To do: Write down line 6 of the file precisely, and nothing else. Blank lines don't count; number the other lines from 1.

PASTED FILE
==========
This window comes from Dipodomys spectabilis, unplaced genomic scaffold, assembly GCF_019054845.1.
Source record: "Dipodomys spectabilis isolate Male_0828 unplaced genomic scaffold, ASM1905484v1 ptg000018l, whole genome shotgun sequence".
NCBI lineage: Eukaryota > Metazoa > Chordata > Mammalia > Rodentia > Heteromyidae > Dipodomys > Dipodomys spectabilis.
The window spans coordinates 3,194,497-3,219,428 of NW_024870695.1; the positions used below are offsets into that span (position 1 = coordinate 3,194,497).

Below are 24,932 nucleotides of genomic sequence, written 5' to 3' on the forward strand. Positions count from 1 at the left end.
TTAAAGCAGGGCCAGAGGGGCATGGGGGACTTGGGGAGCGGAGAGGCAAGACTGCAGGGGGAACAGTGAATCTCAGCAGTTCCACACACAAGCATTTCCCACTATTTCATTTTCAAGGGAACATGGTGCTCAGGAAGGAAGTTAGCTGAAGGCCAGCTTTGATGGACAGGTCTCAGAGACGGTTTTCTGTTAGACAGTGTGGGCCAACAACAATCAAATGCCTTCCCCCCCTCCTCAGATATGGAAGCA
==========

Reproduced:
TTAAAGCAGGGCCAGAGGGGCATGGGGGACTTGGGGAGCGGAGAGGCAAGACTGCAGGGGGAACAGTGAATCTCAGCAGTTCCACACACAAGCATTTCCCACTATTTCATTTTCAAGGGAACATGGTGCTCAGGAAGGAAGTTAGCTGAAGGCCAGCTTTGATGGACAGGTCTCAGAGACGGTTTTCTGTTAGACAGTGTGGGCCAACAACAATCAAATGCCTTCCCCCCCTCCTCAGATATGGAAGCA